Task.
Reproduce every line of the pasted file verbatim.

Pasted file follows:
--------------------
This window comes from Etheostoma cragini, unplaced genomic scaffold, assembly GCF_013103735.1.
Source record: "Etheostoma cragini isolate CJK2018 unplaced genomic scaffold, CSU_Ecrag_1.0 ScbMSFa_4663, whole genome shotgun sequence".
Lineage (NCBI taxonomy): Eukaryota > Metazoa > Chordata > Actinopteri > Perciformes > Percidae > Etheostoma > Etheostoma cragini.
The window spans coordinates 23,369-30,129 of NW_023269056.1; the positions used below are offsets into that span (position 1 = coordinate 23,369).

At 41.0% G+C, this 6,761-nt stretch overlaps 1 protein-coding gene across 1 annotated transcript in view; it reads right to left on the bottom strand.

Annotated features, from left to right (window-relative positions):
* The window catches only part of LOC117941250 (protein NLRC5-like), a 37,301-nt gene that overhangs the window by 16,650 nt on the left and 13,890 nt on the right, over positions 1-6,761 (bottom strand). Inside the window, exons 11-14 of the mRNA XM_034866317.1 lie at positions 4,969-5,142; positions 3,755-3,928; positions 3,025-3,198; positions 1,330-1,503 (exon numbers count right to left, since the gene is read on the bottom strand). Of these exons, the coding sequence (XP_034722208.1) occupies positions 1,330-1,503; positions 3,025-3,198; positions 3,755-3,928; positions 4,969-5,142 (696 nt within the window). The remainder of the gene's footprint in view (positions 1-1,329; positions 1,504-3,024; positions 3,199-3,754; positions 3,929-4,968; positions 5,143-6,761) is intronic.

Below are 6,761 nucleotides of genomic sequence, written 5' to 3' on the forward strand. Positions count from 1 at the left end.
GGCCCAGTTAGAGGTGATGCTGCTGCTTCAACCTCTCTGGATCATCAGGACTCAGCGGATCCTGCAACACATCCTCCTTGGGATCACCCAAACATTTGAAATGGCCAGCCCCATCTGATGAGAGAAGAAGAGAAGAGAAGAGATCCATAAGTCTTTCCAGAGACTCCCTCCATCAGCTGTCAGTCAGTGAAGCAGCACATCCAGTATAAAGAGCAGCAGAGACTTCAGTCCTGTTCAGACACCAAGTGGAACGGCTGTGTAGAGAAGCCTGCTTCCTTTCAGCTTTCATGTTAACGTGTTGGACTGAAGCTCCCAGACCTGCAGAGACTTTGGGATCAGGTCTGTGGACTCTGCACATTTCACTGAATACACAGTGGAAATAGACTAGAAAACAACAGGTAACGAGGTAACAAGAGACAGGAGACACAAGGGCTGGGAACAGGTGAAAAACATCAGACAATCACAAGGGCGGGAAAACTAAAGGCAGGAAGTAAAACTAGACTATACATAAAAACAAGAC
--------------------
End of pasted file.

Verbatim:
This window comes from Etheostoma cragini, unplaced genomic scaffold, assembly GCF_013103735.1.
Source record: "Etheostoma cragini isolate CJK2018 unplaced genomic scaffold, CSU_Ecrag_1.0 ScbMSFa_4663, whole genome shotgun sequence".
Lineage (NCBI taxonomy): Eukaryota > Metazoa > Chordata > Actinopteri > Perciformes > Percidae > Etheostoma > Etheostoma cragini.
The window spans coordinates 23,369-30,129 of NW_023269056.1; the positions used below are offsets into that span (position 1 = coordinate 23,369).

At 41.0% G+C, this 6,761-nt stretch overlaps 1 protein-coding gene across 1 annotated transcript in view; it reads right to left on the bottom strand.

Annotated features, from left to right (window-relative positions):
* The window catches only part of LOC117941250 (protein NLRC5-like), a 37,301-nt gene that overhangs the window by 16,650 nt on the left and 13,890 nt on the right, over positions 1-6,761 (bottom strand). Inside the window, exons 11-14 of the mRNA XM_034866317.1 lie at positions 4,969-5,142; positions 3,755-3,928; positions 3,025-3,198; positions 1,330-1,503 (exon numbers count right to left, since the gene is read on the bottom strand). Of these exons, the coding sequence (XP_034722208.1) occupies positions 1,330-1,503; positions 3,025-3,198; positions 3,755-3,928; positions 4,969-5,142 (696 nt within the window). The remainder of the gene's footprint in view (positions 1-1,329; positions 1,504-3,024; positions 3,199-3,754; positions 3,929-4,968; positions 5,143-6,761) is intronic.

Below are 6,761 nucleotides of genomic sequence, written 5' to 3' on the forward strand. Positions count from 1 at the left end.
GGCCCAGTTAGAGGTGATGCTGCTGCTTCAACCTCTCTGGATCATCAGGACTCAGCGGATCCTGCAACACATCCTCCTTGGGATCACCCAAACATTTGAAATGGCCAGCCCCATCTGATGAGAGAAGAAGAGAAGAGAAGAGATCCATAAGTCTTTCCAGAGACTCCCTCCATCAGCTGTCAGTCAGTGAAGCAGCACATCCAGTATAAAGAGCAGCAGAGACTTCAGTCCTGTTCAGACACCAAGTGGAACGGCTGTGTAGAGAAGCCTGCTTCCTTTCAGCTTTCATGTTAACGTGTTGGACTGAAGCTCCCAGACCTGCAGAGACTTTGGGATCAGGTCTGTGGACTCTGCACATTTCACTGAATACACAGTGGAAATAGACTAGAAAACAACAGGTAACGAGGTAACAAGAGACAGGAGACACAAGGGCTGGGAACAGGTGAAAAACATCAGACAATCACAAGGGCGGGAAAACTAAAGGCAGGAAGTAAAACTAGACTATACATAAAAACAAGAC